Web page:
The opinion of the court was delivered by: Christopher C. Conner United States District Judge
Presently before the court are plaintiffs' (Doc. 52) and defendants' (Doc. 65) cross-motions for summary judgment, and the magistrate judge's report and recommendation ("R&R") (Doc. 88), which recommends that the court deny plaintiffs' motion and grant defendants' motion. Plaintiffs, Alyssa Laughman, Jean C. Laughman, individually and as the administrator of the Estate of Joseph Laughman, and Tilghman Laughman (collectively, "the Laughmans"), filed objections (Doc. 89) to the R&R. The parties have fully briefed the issues. For the reasons that follow, the court will adopt the R&R.
I. Factual Background & Procedural History
The court adopts the magistrate judge's recitation of the facts of this case. (See Doc. 88). The procedural history relevant to this memorandum is as follows.
On June 6, 2008, the Laughmans commenced this action by filing a praecipe for writ of summons in the Court of Common Pleas of Adams County, Pennsylvania.
The Laughmans subsequently filed a complaint stating various causes of actions related to a life insurance policy and naming the following defendants: Ace American Insurance Company; Black & Veatch Corporation; Overland Contracting, Inc.; The Hartford Life and Accident Insurance Company; The Hartford Financial Services Group, Inc.; and The Hartford. (See Doc. 1, Ex. A).
Defendants removed the case to this court on April 15, 2009, (see Doc. 1), and filed motions to dismiss, (see Docs. 6, 9, 12). On July 29, 2009, a magistrate judge recommended that the court dismiss the complaint but permit the Laughmans to file an amended complaint. (See Doc. 34). The Laughmans filed an amended complaint on August 5, 2009, wherein they asserted only that defendants Black & Veatch Corporation and Overland Contracting, Inc. (collectively, "defendants") violated 29 U.S.C. § 1132(c) by failing to provide copies of requested insurance plan documents. (See Doc. 37). On November 18, 2009, the court denied defendants' motion to dismiss the amended complaint. (See Doc. 44).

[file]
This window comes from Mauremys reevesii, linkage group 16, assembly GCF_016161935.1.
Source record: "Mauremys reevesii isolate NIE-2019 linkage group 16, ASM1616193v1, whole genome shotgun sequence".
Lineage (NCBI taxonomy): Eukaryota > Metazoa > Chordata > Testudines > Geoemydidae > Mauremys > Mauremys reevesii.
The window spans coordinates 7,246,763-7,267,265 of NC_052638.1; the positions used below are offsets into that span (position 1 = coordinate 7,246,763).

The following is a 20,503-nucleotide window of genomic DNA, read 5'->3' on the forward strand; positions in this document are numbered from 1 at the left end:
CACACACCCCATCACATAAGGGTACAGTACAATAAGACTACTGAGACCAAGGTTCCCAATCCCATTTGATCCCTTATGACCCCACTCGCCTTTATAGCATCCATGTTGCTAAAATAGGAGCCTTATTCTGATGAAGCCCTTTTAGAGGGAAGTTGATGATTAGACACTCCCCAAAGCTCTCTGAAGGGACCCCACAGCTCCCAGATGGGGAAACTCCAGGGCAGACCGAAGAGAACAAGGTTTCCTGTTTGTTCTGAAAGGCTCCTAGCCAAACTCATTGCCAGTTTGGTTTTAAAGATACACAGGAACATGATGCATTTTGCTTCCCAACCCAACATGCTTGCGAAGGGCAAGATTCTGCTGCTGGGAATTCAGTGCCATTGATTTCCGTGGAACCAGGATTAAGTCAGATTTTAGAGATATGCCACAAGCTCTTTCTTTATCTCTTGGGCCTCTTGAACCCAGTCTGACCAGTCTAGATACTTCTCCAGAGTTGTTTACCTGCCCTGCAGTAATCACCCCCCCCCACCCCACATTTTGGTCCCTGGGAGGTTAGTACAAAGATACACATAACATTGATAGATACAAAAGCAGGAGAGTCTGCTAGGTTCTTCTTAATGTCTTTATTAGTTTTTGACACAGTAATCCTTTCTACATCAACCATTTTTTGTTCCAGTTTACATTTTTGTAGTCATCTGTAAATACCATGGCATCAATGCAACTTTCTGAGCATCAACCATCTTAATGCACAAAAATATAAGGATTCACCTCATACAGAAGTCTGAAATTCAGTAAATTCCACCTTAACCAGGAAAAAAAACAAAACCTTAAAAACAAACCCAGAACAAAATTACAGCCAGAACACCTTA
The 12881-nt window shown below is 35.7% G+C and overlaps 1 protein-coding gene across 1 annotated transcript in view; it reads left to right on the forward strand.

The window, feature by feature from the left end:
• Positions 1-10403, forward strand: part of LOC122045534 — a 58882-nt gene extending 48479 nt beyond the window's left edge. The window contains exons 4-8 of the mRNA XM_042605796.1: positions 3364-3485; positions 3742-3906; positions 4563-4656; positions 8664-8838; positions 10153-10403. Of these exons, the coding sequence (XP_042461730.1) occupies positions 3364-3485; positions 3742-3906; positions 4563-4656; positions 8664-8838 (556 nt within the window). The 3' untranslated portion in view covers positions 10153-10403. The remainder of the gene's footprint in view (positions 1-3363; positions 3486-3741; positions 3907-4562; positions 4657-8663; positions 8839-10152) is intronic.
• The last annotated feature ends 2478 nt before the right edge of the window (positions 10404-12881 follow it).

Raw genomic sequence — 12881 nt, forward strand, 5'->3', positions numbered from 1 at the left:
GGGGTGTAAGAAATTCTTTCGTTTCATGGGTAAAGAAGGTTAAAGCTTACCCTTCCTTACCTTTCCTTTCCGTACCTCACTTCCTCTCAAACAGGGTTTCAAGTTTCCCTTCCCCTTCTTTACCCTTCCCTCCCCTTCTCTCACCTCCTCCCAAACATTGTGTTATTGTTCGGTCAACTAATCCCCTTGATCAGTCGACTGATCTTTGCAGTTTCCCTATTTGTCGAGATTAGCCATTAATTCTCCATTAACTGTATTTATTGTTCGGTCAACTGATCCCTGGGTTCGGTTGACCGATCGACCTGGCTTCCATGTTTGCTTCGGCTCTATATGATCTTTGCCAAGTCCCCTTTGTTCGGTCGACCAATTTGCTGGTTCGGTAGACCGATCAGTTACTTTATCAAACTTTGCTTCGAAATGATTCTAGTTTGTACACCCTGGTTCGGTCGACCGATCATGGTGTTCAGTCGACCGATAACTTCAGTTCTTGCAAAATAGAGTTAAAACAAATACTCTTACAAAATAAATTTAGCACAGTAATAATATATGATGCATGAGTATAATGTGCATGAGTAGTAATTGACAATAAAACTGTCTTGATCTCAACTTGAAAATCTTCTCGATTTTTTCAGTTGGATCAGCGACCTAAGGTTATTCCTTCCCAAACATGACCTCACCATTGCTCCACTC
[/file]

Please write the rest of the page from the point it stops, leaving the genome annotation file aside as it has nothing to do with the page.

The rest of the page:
Thereafter, the Laughmans and defendants filed cross-motions for summary judgment. (See Docs. 52, 65). The matter was referred to a magistrate judge, and on July 21, 2010, he recommended that the court deny the Laughmans' motion and grant defendants' motion. (See Doc. 88). The Laughmans filed objections (Doc. 90) to the R&R, and the parties have fully briefed the issues.
A. Standard of Review for Cross-Motions for Summary Judgment
Through summary adjudication the court may dispose of those claims that do not present a "genuine issue as to any material fact" and for which a jury trial would be an empty and unnecessary formality. See FED. R. CIV. P. 56(c). The burden of proof is upon the non-moving party to come forth with "affirmative evidence, beyond the allegations of the pleadings," in support of its right to relief. Pappas v. City of Lebanon, 331 F. Supp. 2d 311, 315 (M.D. Pa. 2004); FED. R. CIV. P. 56(e); see also Celotex Corp. v. Catrett, 477 U.S. 317, 322-23 (1986). This evidence must be adequate, as a matter of law, to sustain a judgment in favor of the non-moving party on the claims. See Anderson v. Liberty Lobby, Inc., 477 U.S. 242, 250-57 (1986); Matsushita Elec. Indus. Co. v. Zenith Radio Corp., 475 U.S. 574, 587-89 (1986); see also FED. R. CIV. P. 56(c), (e). Only if this threshold is met may the cause of action proceed. Pappas, 331 F. Supp. 2d at 315.
In the instant matter, the parties have filed cross-motions for summary judgment. According to the Third Circuit:
Cross-motions are no more than a claim by each side that it alone is entitled to summary judgment, and the making of such inherently contradictory claims does not constitute an agreement that if one is rejected the other is necessarily justified or that the losing party waives judicial consideration and determination whether genuine issues of material fact exist.
Lawrence v. City of Phila., 527 F.3d 299, 310 (3d Cir. 2008) (quoting Rains v. Cascade Indus., Inc., 402 F.2d 241, 245 (3d Cir. 1968)). Each movant must show that no genuine issue of material fact exists; if both parties fail to carry their respective burdens, the court must deny the motions. See Facenda v. N.F.L. Films, Inc., 542 F.3d 1007, 1023 (3d Cir. 2008). When reviewing each motion, the court is bound to view the evidence in the light ...